In October 2016, I took a walk to remember. Around 600 locals, 400 monks and nuns from Ladakh, Himachal, the North East, Bhutan and Nepal and 250 foreigners from various corners of the world set out on the 8th annual Eco Padyatra in Ladakh. They were all led by His Holiness Gyalwang Drukpa. ‘A journey from self to selflessness’ they called it.
The yatra started at Chemrey village proceeding via Sakti, Khaspang, Egu and all the way to the holy lake of Egu Tso. It involved walking upto 8 hours a day at altitudes as high as 5,500 meters, through remote villages in Ladakh, camping at sub zero temperatures and crossing high mountain passes. But the fearless spirit of the people, the friendly conversations and the Buddhist chants that echoed all around created an energy so positive in the atmosphere, it totally kept us going.
Here’s a glimpse of the 9 day journey through my lens:
This campsite on the foothills of the Chemrey monastery was where this extremely challenging but equally fulfilling journey began.
A lady dressed in a lavish Ladakhi outfit is amongst hundreds of locals who made their way to the Chemrey monastery to pay their respects to His Holiness Gyalwang Drukpa, the spiritual leader of the 1000 year old Drukpa lineage of Buddhism. [Read about my meeting with him here]
“A journey of a 1000 miles begins with a single step”.
Day 1 – The pilgrims set out on their journey.
The offering of incense in the form of burning juniper foliage as an invocation to the Gods. An ancient tradition practiced widely in Ladakh. We were greeted by hundreds of locals outside their homes, with this ethereal fragrance.
And there had to be song and dance in this land of rich folklore, some of which even dates back to the pre-buddhist era. The vibrant folk dances were a delight to watch.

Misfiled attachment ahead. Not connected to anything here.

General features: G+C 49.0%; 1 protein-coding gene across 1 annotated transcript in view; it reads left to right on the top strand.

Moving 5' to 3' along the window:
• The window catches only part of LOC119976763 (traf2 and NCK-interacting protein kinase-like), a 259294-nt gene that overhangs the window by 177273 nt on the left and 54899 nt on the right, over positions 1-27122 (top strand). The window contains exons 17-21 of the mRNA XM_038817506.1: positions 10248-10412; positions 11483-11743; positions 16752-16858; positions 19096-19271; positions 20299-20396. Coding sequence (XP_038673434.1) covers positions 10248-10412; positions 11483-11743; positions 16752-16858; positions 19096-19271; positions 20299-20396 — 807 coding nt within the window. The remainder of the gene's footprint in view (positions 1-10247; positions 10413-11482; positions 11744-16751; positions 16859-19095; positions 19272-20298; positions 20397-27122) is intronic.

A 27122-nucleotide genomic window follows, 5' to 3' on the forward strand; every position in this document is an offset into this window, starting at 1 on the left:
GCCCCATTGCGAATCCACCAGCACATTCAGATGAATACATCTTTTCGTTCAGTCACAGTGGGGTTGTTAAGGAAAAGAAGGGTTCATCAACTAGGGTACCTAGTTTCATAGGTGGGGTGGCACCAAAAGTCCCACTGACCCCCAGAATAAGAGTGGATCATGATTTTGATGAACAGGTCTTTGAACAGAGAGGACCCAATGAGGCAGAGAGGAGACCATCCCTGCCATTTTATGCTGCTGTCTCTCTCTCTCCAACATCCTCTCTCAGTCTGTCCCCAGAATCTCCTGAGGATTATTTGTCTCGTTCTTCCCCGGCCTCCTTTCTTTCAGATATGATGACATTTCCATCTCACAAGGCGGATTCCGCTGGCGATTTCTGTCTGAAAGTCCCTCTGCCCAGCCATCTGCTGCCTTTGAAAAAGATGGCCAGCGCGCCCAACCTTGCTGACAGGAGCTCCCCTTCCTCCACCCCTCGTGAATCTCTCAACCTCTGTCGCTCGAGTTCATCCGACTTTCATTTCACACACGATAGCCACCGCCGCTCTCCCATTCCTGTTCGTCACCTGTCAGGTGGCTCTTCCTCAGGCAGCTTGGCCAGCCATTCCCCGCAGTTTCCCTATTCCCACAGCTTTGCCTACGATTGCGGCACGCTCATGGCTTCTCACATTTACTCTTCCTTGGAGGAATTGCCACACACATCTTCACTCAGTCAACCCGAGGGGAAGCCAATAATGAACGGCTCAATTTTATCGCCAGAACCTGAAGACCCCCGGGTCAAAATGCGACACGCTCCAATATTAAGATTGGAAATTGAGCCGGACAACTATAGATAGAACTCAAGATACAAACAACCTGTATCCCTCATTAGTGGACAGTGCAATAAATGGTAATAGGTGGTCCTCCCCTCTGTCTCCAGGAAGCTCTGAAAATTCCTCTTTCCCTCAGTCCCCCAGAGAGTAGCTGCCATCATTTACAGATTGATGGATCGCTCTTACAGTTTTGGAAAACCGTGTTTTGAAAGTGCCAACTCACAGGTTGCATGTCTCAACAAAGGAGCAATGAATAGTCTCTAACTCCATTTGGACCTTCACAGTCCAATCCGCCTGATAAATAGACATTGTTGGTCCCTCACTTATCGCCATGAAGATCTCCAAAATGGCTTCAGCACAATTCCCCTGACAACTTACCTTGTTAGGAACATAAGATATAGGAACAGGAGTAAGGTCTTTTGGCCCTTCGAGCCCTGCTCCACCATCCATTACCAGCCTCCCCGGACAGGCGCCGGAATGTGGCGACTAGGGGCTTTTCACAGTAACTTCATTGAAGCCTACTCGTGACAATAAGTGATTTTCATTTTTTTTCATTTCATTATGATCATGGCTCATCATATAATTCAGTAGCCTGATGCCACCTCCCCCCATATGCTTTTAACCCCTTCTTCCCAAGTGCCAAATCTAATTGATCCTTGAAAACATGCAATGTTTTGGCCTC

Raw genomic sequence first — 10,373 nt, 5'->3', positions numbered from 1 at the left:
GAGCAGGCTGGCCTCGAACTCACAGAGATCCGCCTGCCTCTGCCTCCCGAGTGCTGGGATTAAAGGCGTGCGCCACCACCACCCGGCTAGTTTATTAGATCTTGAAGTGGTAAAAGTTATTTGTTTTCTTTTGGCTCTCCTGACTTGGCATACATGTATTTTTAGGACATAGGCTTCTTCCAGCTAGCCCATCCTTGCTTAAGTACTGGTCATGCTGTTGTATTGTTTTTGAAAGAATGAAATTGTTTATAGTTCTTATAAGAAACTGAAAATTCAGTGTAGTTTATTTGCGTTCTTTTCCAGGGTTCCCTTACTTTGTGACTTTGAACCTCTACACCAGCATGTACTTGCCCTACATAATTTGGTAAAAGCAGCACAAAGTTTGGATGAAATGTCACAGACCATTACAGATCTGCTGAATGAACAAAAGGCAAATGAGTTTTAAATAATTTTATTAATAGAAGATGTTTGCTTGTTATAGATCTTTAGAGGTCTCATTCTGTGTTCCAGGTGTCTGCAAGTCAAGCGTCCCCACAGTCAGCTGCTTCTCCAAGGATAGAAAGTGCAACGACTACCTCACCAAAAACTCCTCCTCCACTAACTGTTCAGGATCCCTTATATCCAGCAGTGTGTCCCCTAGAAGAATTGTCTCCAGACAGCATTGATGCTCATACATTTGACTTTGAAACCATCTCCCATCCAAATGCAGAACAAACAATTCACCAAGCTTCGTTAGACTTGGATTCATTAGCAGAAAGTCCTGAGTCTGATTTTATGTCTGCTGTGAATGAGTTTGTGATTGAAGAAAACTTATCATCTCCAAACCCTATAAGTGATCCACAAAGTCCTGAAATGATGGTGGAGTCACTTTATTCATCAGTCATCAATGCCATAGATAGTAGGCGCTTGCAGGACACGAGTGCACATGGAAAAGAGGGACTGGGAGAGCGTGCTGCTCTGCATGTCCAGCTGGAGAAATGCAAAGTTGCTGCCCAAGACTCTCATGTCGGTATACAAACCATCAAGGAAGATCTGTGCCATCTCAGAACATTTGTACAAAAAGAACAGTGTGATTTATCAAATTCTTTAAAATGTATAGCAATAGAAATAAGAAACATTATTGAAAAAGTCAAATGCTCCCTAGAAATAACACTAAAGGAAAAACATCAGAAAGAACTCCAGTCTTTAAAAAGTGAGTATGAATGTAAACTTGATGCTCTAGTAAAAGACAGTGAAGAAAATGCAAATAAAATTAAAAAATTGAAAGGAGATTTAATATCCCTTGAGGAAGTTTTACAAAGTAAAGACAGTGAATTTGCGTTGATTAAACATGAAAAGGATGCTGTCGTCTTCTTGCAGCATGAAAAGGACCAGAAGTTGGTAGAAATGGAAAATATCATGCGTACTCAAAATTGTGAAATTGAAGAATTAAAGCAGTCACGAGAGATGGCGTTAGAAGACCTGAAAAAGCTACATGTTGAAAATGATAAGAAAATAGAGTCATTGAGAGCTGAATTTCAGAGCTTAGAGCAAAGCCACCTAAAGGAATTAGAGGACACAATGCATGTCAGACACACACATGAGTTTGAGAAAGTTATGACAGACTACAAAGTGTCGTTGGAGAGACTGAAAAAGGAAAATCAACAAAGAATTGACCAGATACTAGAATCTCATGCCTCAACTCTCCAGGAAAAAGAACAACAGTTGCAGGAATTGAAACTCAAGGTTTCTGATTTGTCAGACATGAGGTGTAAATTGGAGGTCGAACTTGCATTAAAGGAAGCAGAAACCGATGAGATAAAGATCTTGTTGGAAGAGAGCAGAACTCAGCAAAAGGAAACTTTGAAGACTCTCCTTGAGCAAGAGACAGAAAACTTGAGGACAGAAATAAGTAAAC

The pilgrims walked through remote villages and across high passes in a single line for 9 days. No one broke the order. We rested together and then we moved again. From varied walks of life. From varied parts of the world. All with one thing in common – faith!
A cute little boy seeks blessings of the senior llamas as we pass by his village during the yatra.
“There is no greater joy than to have an endlessly changing horizon, for each day to have a new and different sun”
Together we walk, together we stall.
Hot cups of butter tea were poured endlessly into your cup every time the level receded and dry dung burnt to produce heat. Everyone huddled around it. Even in the harsh and treacherous terrain, the unflinching kindness and indomitable spirit of the people is what kept me warm and inspired, even at the sub zero temperatures.
Meanwhile, behind the scenes, we helped prepare and serve food to the foreigners at the yatra.
The locals of Egu village climb up all the wayto greet the pilgrims with food and tea. They serve the monks, nuns, other Ladakhis and foreigners alike seeking only blessings from His Holiness and the other llamas in return.
The holy lake of Igu, at an elevation of about 5,500 meters above sea level, was the final destination of the Eco Padyatra. It is believed that people meditating by the lake have seen various images in it – stupas, monasteries, entire villages. Well, I guess you do have to believe in magic to be able to find it.
This was one of the most heart warming moments on our yatra back towards Chemrey. This lady from Igu village greeted everyone with a smile so wide and a demeanor so pleasant, it just took your heart away. The land was majestic, but the people were definitely the highlight of my journey to Ladakh. Content, beaming, full of life, kind and giving like no other, they ensured my journey through the land was inspired and heart-warming throughout.
Despite the physical and mental challenges this journey entailed, I will always remember it as one of the most beautiful experiences of my life – unparalleled and divine!
What are your most memorable journeys?